Edit: Dang page refresh. Glad you found a solution.

Edited by JLogan3o13

"Profanity is the last vestige of the feeble mind. For the man who cannot express himself forcibly through intellect must do so through shock and awe" - Spencer W. Kimball

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Thanks JLogan3o13. I did indeed use _FileGetProperty. I took advantage that below a certain directory level users stop  swapping around, so by forcing them to check a chunk of disk at a time performance was OK.

Problem solving step 1: Write a simple, self-contained, running, replicator of your problem.

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This is typically the kind of problems that you get when a company uses a file server as a file sharing platform across all users without no clear plan of action or management.

This results in files and folders beeing spread everywhere with no logic, no maintenance and horrible rights everywhere.

To solve it you need to either enforce strict and specific rules on how to use the fileserver and correct the actual filesystem to go accordingly, which can represent a lot of work.

The other way around is to setup properly a new file server from the ground up (either a traditional file server or something more sophisticated like nextcloud) then ask and warn the users that they have until x to move their files to the new server as explained by the new server rules.

Given your situation, if possible the 2nd choice would probably be better. Otherwise, good luck ;)

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Hi Neutro,

Fair comments for many situations. Here there is a clear use plan, generally with quite a good structure - there is some trade-off in freedom of working methods (for various complex problems) versus completely rigid structure.

There are two main causes of the problem - no quota system, as this is unwanted by those ultimately in-charge (there is an expectation of self-management, which works for 90% of the users). And a lack of supervision of live project spaces - because those running the projects want to spend their time on other, more productive, things.

The file system is the transient data store for live HPC projects. The cluster is able to rapidly generate large volumes of data, so a cloud solution is not ideal.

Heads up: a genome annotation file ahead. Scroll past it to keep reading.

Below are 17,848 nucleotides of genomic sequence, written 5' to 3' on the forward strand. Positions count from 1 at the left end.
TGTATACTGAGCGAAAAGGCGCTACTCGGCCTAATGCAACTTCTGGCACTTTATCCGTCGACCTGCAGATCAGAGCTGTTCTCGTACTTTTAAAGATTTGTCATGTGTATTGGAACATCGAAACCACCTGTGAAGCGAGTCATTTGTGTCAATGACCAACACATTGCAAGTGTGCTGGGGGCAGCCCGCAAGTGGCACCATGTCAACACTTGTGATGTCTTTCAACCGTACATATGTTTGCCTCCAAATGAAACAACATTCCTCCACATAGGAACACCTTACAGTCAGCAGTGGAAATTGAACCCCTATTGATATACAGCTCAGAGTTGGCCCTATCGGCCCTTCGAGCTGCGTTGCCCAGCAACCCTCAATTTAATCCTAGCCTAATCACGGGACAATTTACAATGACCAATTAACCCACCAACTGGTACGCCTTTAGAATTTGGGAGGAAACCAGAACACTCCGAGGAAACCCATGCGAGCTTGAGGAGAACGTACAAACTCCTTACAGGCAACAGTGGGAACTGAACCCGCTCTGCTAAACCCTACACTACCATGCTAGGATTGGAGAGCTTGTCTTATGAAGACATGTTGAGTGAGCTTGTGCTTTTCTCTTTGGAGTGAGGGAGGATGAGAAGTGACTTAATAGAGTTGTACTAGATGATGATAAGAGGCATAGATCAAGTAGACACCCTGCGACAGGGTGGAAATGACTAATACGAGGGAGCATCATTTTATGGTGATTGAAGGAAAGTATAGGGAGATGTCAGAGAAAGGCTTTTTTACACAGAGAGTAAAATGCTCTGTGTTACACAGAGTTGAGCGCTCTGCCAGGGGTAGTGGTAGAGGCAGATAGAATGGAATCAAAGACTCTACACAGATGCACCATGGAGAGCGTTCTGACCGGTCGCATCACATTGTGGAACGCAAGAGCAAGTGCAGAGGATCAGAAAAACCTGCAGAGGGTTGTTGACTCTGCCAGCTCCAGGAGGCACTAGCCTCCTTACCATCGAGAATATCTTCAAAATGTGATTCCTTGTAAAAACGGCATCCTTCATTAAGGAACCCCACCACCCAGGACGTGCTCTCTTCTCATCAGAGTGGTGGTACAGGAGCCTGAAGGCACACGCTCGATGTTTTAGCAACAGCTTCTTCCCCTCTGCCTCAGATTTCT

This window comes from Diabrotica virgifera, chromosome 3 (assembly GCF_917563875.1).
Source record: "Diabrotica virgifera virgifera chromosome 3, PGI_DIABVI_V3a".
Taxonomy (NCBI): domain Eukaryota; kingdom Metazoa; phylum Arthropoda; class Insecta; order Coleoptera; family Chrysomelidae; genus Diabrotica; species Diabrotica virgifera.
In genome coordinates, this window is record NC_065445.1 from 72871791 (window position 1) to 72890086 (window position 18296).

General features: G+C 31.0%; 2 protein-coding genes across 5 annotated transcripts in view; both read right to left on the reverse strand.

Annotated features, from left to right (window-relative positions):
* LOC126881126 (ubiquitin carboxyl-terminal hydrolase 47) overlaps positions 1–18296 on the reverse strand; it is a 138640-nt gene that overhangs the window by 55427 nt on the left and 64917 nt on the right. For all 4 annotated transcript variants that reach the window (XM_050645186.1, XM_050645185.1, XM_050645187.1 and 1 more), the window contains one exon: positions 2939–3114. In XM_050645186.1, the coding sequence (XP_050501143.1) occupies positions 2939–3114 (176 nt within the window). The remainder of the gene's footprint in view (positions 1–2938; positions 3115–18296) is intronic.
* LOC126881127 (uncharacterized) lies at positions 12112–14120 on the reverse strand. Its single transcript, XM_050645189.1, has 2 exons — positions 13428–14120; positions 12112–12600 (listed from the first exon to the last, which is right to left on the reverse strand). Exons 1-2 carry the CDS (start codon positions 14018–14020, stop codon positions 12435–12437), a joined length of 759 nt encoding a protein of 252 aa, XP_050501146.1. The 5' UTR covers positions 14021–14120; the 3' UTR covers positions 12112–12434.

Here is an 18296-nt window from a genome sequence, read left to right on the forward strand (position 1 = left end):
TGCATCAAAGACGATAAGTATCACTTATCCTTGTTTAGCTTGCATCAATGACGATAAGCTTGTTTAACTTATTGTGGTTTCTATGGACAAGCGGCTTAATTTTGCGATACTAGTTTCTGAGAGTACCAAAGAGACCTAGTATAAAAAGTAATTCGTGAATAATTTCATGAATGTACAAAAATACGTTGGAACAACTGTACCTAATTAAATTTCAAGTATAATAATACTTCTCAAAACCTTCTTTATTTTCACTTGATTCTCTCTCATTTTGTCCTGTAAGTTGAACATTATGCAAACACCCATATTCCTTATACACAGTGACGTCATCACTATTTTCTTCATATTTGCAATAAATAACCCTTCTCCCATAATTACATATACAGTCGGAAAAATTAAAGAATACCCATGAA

Best of all - I'm a user not an administrator 🙂 Now that my fellow users and I can find our occasional chunks of forgotten data, we are back to a working space.

Problem solving step 1: Write a simple, self-contained, running, replicator of your problem.

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What you are dealing with right now is something that the people managing your IT system should have anticipated and dealt with even before it became a problem for you. Sorry to be a bit blunt but even if they are nice people to you, they're not doing they job right.

It's OK to have a no quota system but the admins should have a server monitoring interface which should alert them when there is a space problem and they should be able to see immediately from where it is coming from without having to re-scan the whole server data.

Also the volume of the data available has nothing to do with the software running it. This is linked to the hardware layer, not software :) 

"cloud solution" = data hosted remotely, which is technically what you already have right now. But if you had a nextcloud server to manage your data instead of a simple file server the file management would be more granular and you probably wouldn't have to deal with your data problems :)

A cloud solution can be hosted only for LAN, it doesn't have to be available through the internet as well, even if it's more convenient but it requires a very fast symmetrical internet line which is not always possible to get.

Edited by Neutro